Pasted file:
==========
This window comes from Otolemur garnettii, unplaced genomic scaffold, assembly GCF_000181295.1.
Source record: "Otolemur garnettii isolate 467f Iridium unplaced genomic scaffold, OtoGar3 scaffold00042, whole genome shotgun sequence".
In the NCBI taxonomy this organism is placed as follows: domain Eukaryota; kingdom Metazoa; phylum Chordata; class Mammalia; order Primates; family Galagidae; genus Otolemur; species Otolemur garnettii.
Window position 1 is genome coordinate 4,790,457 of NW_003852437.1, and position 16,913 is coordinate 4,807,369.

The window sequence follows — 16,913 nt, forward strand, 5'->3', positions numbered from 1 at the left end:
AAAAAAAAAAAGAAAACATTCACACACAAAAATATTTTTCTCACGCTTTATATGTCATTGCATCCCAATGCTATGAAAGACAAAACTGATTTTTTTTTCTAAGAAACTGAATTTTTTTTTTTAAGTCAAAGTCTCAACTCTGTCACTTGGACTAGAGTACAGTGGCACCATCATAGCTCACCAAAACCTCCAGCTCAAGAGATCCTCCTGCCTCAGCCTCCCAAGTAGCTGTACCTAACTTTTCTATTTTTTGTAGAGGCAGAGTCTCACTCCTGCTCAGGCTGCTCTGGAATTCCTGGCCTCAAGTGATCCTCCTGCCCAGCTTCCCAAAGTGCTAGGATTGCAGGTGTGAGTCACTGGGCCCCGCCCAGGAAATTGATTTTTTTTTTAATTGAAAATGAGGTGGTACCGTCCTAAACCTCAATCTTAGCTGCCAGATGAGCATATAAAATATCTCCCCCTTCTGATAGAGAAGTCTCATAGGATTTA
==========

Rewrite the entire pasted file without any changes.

This window comes from Otolemur garnettii, unplaced genomic scaffold, assembly GCF_000181295.1.
Source record: "Otolemur garnettii isolate 467f Iridium unplaced genomic scaffold, OtoGar3 scaffold00042, whole genome shotgun sequence".
In the NCBI taxonomy this organism is placed as follows: domain Eukaryota; kingdom Metazoa; phylum Chordata; class Mammalia; order Primates; family Galagidae; genus Otolemur; species Otolemur garnettii.
Window position 1 is genome coordinate 4,790,457 of NW_003852437.1, and position 16,913 is coordinate 4,807,369.

The window sequence follows — 16,913 nt, forward strand, 5'->3', positions numbered from 1 at the left end:
AAAAAAAAAAAGAAAACATTCACACACAAAAATATTTTTCTCACGCTTTATATGTCATTGCATCCCAATGCTATGAAAGACAAAACTGATTTTTTTTTCTAAGAAACTGAATTTTTTTTTTTAAGTCAAAGTCTCAACTCTGTCACTTGGACTAGAGTACAGTGGCACCATCATAGCTCACCAAAACCTCCAGCTCAAGAGATCCTCCTGCCTCAGCCTCCCAAGTAGCTGTACCTAACTTTTCTATTTTTTGTAGAGGCAGAGTCTCACTCCTGCTCAGGCTGCTCTGGAATTCCTGGCCTCAAGTGATCCTCCTGCCCAGCTTCCCAAAGTGCTAGGATTGCAGGTGTGAGTCACTGGGCCCCGCCCAGGAAATTGATTTTTTTTTTAATTGAAAATGAGGTGGTACCGTCCTAAACCTCAATCTTAGCTGCCAGATGAGCATATAAAATATCTCCCCCTTCTGATAGAGAAGTCTCATAGGATTTA